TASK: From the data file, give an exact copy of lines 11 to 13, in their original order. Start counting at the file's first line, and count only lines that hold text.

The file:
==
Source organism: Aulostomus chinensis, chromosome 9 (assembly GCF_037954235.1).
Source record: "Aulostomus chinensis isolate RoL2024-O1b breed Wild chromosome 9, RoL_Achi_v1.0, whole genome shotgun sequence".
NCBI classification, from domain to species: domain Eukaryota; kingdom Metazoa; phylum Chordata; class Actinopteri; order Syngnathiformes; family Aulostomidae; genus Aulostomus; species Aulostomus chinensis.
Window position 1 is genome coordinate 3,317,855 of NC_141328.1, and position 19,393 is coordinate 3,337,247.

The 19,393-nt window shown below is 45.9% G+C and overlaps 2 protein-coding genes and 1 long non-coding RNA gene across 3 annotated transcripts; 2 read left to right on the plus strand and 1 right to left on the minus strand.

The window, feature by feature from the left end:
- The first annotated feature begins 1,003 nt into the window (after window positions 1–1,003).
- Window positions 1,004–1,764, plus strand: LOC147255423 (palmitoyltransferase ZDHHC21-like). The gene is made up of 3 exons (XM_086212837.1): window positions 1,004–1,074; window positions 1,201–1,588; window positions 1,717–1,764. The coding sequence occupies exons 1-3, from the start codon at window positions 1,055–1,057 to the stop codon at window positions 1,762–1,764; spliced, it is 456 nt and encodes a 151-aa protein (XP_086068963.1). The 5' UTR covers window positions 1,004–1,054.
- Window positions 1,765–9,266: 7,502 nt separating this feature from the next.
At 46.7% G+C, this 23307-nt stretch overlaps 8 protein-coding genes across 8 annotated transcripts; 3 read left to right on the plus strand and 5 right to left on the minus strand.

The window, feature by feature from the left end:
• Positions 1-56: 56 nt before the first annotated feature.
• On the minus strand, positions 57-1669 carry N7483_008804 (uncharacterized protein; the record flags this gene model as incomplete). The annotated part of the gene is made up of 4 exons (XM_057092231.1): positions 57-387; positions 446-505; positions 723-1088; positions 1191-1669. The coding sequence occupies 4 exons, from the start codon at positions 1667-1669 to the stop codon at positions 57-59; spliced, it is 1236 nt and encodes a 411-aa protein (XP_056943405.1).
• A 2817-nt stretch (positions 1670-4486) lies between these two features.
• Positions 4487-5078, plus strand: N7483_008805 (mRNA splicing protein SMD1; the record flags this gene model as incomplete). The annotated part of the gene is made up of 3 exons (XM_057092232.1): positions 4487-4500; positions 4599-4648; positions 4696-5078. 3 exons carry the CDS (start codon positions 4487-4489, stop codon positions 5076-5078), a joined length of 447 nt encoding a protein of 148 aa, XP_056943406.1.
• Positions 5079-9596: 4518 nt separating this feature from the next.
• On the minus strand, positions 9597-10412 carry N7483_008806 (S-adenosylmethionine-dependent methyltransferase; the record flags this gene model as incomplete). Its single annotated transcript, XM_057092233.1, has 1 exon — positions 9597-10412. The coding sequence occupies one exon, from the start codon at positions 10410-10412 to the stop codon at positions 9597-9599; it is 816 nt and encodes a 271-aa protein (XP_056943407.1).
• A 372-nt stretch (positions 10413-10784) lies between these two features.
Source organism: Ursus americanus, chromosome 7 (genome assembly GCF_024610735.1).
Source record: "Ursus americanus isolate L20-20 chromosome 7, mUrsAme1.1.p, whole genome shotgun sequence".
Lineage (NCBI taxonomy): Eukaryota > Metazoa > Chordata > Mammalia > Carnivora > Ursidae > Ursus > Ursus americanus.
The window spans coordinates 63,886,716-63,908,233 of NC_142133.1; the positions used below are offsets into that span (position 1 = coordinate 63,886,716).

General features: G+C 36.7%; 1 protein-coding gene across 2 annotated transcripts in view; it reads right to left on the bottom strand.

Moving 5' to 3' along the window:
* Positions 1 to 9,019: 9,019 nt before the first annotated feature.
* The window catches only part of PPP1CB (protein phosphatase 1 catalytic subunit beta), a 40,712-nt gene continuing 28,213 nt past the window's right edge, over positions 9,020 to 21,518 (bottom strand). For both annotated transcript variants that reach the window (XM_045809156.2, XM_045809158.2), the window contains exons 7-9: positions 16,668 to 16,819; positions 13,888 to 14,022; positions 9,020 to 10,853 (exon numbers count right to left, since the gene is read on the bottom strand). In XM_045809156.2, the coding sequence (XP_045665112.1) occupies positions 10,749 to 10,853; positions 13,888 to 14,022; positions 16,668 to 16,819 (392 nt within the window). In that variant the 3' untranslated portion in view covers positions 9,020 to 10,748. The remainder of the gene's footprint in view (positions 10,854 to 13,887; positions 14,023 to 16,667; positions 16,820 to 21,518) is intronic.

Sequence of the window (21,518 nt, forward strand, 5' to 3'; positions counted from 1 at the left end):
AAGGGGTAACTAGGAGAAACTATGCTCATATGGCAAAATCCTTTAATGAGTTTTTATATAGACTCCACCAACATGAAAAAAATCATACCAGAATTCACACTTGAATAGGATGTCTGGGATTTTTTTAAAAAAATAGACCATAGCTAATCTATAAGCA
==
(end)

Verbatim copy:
The window, feature by feature from the left end:
• Positions 1-56: 56 nt before the first annotated feature.
• On the minus strand, positions 57-1669 carry N7483_008804 (uncharacterized protein; the record flags this gene model as incomplete). The annotated part of the gene is made up of 4 exons (XM_057092231.1): positions 57-387; positions 446-505; positions 723-1088; positions 1191-1669. The coding sequence occupies 4 exons, from the start codon at positions 1667-1669 to the stop codon at positions 57-59; spliced, it is 1236 nt and encodes a 411-aa protein (XP_056943405.1).